In the Shadows of Madness
A Lovecraftian Look into the Babylon 5 Universe
By Mark W. Chase

"I have seen the dark universe yawning
     Where the black planets roll without aim-
Where they roll in their horror unheeded,
     Without knowledge or luster or name."

     This brief poem named merely "Nemesis" was the opening for the
terrifying story, "The Haunter of the Dark", by Howard Philips Lovecraft.
It was a tale of a universe turned upside down, as were all the "Mythos"
stories of this young, New England writer.  The very essence of Lovecraft's
mythos was that our universe was only a twisted delusion of a great, vast,
inescapable darkness, of which mankind was nothing but the merest speck of
insignificant matter.  Rarely ever did the tragic hero of a story survive
with his sanity, if he survived at all.
     Great, ancient beings, from the stars and beyond,prowl this universe--
their nature and motives far beyond anything our feeble minds could hope to
fathom.  Fragments of the unspeakable darkness would float almost by
accident to our world.  By chance, some hapless mortal would stumble across
it and his frail perception of reality would be shattered forever.
     The ultimate irony of it all was that mankind did in fact make a
difference in the universe despite our apparent infinitesimal worth.  The
Great Old Ones did take notice of humans and had tried, and failed, to swat
us from existence.  Individuals, though driven mad, did affect the course
of the dark fate within the mocking universe.  Men fought against the
darkness and won.  Great Old One cults were defeated, Deep One outposts
were destroyed, and unspeakable summonings were subverted.
     In possibly one brief glimmer of hope, mankind reached out and
contacted the Elder Gods.  They were a distant, but benevolent collection
of entities who opposed the great darkness.  They alone stood between our
feeble world and the onslaught of unthinkable horrors.
     In the years of H.P. Lovecraft's mythos cycles from 1919-1937 a great
darkness swept through the universe.  In the years 2257-2262, it may have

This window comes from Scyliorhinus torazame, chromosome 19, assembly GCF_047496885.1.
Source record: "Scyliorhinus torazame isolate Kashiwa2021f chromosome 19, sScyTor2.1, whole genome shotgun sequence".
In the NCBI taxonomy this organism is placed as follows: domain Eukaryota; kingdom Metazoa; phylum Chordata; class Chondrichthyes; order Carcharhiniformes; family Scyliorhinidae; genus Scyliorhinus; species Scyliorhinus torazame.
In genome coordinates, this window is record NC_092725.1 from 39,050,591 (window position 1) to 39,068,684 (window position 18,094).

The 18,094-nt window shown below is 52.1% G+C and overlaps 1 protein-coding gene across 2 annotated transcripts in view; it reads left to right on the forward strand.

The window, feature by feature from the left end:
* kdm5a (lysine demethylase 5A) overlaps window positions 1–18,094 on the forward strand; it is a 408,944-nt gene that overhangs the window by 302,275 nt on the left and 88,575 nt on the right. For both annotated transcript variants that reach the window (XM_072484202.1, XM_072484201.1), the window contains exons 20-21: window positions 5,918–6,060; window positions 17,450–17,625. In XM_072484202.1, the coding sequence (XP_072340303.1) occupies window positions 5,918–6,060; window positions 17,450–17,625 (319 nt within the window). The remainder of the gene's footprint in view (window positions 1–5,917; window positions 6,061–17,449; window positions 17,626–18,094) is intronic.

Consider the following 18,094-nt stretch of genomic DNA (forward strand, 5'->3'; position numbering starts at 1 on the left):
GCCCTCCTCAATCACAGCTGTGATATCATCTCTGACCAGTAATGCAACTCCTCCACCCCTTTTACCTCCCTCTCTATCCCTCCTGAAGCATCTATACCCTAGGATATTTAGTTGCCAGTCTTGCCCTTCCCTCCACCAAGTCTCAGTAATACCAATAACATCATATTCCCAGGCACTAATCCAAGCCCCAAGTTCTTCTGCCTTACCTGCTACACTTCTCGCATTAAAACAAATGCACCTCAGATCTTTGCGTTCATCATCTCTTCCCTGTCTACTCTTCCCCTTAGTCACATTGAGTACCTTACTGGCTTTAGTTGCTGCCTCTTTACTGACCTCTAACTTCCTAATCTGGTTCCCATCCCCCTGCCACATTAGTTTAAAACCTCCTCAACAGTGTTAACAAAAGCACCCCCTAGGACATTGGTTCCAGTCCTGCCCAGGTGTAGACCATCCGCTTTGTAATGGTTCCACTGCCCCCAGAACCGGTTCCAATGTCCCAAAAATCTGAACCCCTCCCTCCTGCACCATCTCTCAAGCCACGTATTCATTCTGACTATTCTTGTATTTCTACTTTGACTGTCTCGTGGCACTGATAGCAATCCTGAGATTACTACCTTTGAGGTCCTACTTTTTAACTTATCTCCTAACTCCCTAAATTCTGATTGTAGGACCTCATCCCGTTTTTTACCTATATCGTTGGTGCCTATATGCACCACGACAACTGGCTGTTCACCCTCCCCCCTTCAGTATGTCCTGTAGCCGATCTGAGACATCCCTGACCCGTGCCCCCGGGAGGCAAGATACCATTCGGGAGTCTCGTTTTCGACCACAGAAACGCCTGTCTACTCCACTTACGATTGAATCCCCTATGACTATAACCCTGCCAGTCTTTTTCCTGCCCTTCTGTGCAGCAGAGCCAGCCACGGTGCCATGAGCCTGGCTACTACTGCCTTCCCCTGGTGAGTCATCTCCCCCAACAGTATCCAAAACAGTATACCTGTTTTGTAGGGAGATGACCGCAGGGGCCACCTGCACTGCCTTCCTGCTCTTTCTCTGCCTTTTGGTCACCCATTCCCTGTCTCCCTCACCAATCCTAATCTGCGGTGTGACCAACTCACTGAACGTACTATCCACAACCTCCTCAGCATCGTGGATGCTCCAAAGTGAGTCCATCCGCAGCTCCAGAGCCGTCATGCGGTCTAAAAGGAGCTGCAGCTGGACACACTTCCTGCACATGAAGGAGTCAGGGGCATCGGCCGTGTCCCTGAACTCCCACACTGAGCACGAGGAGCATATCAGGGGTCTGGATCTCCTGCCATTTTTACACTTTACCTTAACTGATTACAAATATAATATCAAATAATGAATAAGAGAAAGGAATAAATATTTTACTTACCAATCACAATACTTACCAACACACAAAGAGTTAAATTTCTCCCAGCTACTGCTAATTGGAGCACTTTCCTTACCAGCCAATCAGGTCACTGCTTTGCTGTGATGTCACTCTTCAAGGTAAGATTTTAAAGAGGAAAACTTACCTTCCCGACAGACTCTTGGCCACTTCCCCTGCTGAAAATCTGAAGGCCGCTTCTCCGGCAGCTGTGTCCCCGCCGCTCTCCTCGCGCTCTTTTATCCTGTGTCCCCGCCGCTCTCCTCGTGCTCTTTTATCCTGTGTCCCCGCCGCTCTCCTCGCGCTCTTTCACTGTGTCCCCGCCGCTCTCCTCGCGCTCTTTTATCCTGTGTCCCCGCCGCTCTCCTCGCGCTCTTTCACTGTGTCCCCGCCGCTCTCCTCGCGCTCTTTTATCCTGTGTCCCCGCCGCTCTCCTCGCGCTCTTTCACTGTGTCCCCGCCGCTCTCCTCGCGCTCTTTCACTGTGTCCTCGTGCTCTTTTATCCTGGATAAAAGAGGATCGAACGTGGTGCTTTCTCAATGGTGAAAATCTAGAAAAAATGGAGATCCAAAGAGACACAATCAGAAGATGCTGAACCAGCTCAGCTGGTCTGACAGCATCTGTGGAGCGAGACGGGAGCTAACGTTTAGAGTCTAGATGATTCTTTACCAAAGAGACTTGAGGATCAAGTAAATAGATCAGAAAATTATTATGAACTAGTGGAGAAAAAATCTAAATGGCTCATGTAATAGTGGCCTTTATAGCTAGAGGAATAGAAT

Already in its third season, Babylon 5 has taken on a mythos of its own. As the Babylon 5 saga moves into the Shadow War, the story has grown darker and more ominous. Or, as Susan Ivanova puts it in the third season introduction, "The Babylon Project was our last, best hope for peace. It failed." But, she goes on to assure, "In the year of the Shadow War, it became something greater. Our last, best hope for victory." Against all odds, hope is always present -- unlike Lovecraft's writing where there is no hope at all. There are many parallels between Babylon 5 and Lovecraft's works. These parallels may be intentional, some many have be unconscious, or, they may all be simply coincidence. Whatever the case may be, I give you the relationships which I have uncovered. The most obvious parallel is between the Shadows and Outer Gods or Great Old Ones. In the Cthulhu Mythos, the Outer Gods were the demonic pantheon of ultimate, unspeakable darkness. However, the Outer Gods themselves were the epitome of chaos and madness, without soul or mind. They twisted and wallowed in the eternal night, playing horribly mocking sounds with their demonic flutes, and orbited the ultimate nuclear chaos, Azathoth, who resides at the center of the universe. The Outer Gods have been stripped of reasoning and ordered thought (as we perceive it anyway) so they may not be a perfect parallel with the Shadows. However, as we shall see, some of the Outer Gods are not at all mindless. If not the ultimate Outer Gods, certainly the Shadows are mirrored by the Great Old Ones H.P. Lovecraft wrote about. Not nearly as powerful as the Outer Gods, the Great Old Ones do have ordered reasoning (though still vastly alien to human reasoning). Cthulhu is the foremost well know Great Old One, but there are others, such as Hastur, Dagon, and possibly Shub- Niggurath and Yog-Sothoth. Some Lovecraftian authorities believe that Shub-Niggurath and Yog- Sothoth were not Great Old Ones, but were in fact Outer Gods. If this is the case, it would mean that not all Outer Gods are mindless. In Lovecraft's stories, both of these god-like beings acted in logical, if not humanly comprehensible, way. It is important to note that these Outer Gods still exist as cognitive entities. It is possible that the Shadows are drawn from this surviving group of hideous gods. The Great Old Ones are described by Lovecraft as having come to Earth from the stars. They used technology, as did many other minor races, such as the Mi-Go, the Elder Things, and the Great Race. They were masters of all the technologies and sciences, to the point of it being ultimate magic. Dark, black, sinister magic. The Shadows of Z'ha'dum are certainly masters of dark technology, as seen by their unholy Shadow ships. They dominate forbidden areas of space with godlike powers. Revelations in Babylon 5 episodes such as "Voices of Authority" tell us that the Shadows can see into souls, but they are apart from the energy which binds all life together. The Shadows are in our universe, but forever separated from it. Dark, cold, and ancient, the Shadows have slept for a thousand years, and are now awakening to renew the war against the First Ones. To express this parallel, I will give your a brief quote from the "Encyclopedia Cthulhiana": "The Great Old Ones were at a time members of a company of beings titled the Elder Gods. Because they practiced black magic, or they stole certain of the Elder God's sacred records, or even that they had the temerity to attack the homes of the Elder Gods themselves, the Great Old Ones were cast out by their brethren and imprisoned in various places in the stars, and even other dimensions. Having done this, the Elder Gods returned to their homes near the star Glyu'Uho, leaving the Great Old Ones within their prisons. There will come a time, though, when the Great Old Ones will break free of the strictures imposed by the Elder Gods, and they will come forth from their jails to challenge the supremacy of their captors once again." This almost sounds like something Delenn might say! Replace Great Old Ones with Shadows and Elder Gods with the First Ones, and you have it. In Lovecraft's mythos, the Elder Gods are not seen nearly as much as the Great Old Ones, or even the Outer Gods. Likewise, we have seen many Shadows, and only one Old One (as of episode five of the third season). In H.P. Lovecraft's work, the Elder Gods took the back seat and almost never stepped forward. Nodens, possibly an Elder God, possibly a lesser god of the Dreamlands, did come forward briefly in the "Dream-Quest of Unknown Kadath". As far as I am aware, this is the only Elder God to be named by Lovecraft. If the First Ones of Babylon 5 are being treated like the Elder Gods of Lovecraft, the humans, Narns, and Minbari have little chance for survival. Many other ancient races are found throughout H.P. Lovecraft's work, and they cannot be ignored in the Babylon 5 context. There are the Mi-Go, the Elder Things, and the Great Race of Yith to name the major ones. All these races are extremely advanced in the sciences. We see this best with the Great Race in Lovecraft's excellent story "The Shadows Out of Time" (a title which catches me as being most significant in light of the ancient, dark race from Babylon 5). In the story "The Shadows Out of Time", we learn of the Great Race's outposts on primordial Earth, of their vast libraries cataloging all the billions of races in the universe, and maybe other universes, and a good deal of their history and technology, all vastly beyond human comprehension. The Elder Things from the story "At the Mountains of Madness" are described as having star ships, energy weapons, and other fabulous, magical technologies. However, in the story we learn that the Elder Things had been wiped out eons ago. Only the ruins of their ancient cities remain in forgotten places in Antarctica. The Mi-Go appeared in two of Lovecraft's stories. "At the Mountains of Madness" the Mi-Go (this name was not given in the story) were the enemies of the Elder Things. Many battles were fought between the two, and eventually the Mi-Go retreaded to the northern hemisphere of Earth. Later, in the macabre tale "The Whisperer in Darkness", the Mi-Go are busy collecting specimens of other races throughout the universe, collecting their brains rather, in very technology dependent ways. The Vorlons may be attributed to one of these races; most likely the Great Race of Yith, as the Great Race was scholarly and was much wiser than the other two races I have outlined. The other two are rather evil and sadistic. Unfortunately, according to H.P. Lovecraft, the Great Race was all but wiped out millions of years ago by another race of beings dubbed merely the "Flying Polyps". Strangely, these flying polyps can become invisible, just like the Shadows. In contrast, the Vorlons were not wiped out by the Shadows, the Vorlons helped to defeat the Shadows. It must also be put forward that Morden could very well be the equivalent of Nyarlathotep. In Babylon 5, Morden appears to be nothing more than a Shadow/Centauri (and Earth Alliance!) go between. In H.P. Lovecraft's works, Nyarlathotep was the messenger of the Outer Gods. In Lovecrafts poem "Nyarlathotep", this dark messenger was a man; a man who brought final destruction to the human race. In many stories Nyarlathotep was in the form of a man, though he also had many monsterous forms as well. In all appearance this "man" was mortal, but he had sinister, dark powers at his command. If Morden ever becomes some hideous flying monster as black as the night itself, this parallel will be complete. Could the Book of G'Quon be the Babylon 5 equivalent to the Necronomicon? On several occasions, G'Kar has pointed out references to the Shadows, even pictures of their ships, all with terrifying revelations behind them. He even gave the book to Garibaldi, telling him that it would be helpful. I doubt the Book of G'Quon is a forbidden tome written by a mad Narn named G'abkul G'alkazard; and, as Babylon 5 appears to be much more optimistic than Lovecraft's tales, I will propose that the book of G'Quon is a "holy analogue" to the Necronomicon. As I have stated earlier, these speculations are my own, and in no way do they express the views of J. Michael Straczynski, Doug Netter, or anyone working in the production of Babylon 5. These ideas are my own and should not be taken out of context. Babylon 5 is a unique and completely innovative universe of possiblities. Like the universe of H.P. Lovecraft, the Babylon 5 universe has its own dark secrets -- secrets which man was not be meant to know, and of things which should not be. And so, I will leave you with a quote from the classic story "The Call of Cthulhu". The tale which started it all. "We live on a placid island of ignorance in the midst of black seas of infinity, and it was not meant that we should voyage far. The sciences, each straining in its own direction, have hitherto harmed us little; but some day the piecing together of dissociated knowledge will open up such terrifying vistas of reality, and of our frightful position therein, that we shall either go mad from the revelation or flee from the deadly light into the peace and safety of a new dark age." Bibliography Harms, Daniel - "Encyclopedia Cthulhiana" (1994) Lovecraft, H.P. - "At the Mountains of Madness" (1936), "The Case of Charles Dexter Ward" (1941), "The Call of Cthulhu" (1928), "Dagon" (1919), "The Dream-Quest of Unknown Kadath" (1948), "The Haunter of the Dark" (1936), "Nyarlathotep" (1920), "The Other Gods" (1933), "The Shadow Over Innsmouth" (1936), "The Shadow Out of Time" (1936), "The Whisperer in Darkness" (1931) Straczynski, J. Michael - the "Babylon 5" series (1993-1996), through Warner Bros. Television. Special thanks to Jon Fuller and Mathias Russ who assisted in the editing of this essey. If you have questions or comments to make, complaints or suggestions, please contact me at: or log on to my web page at: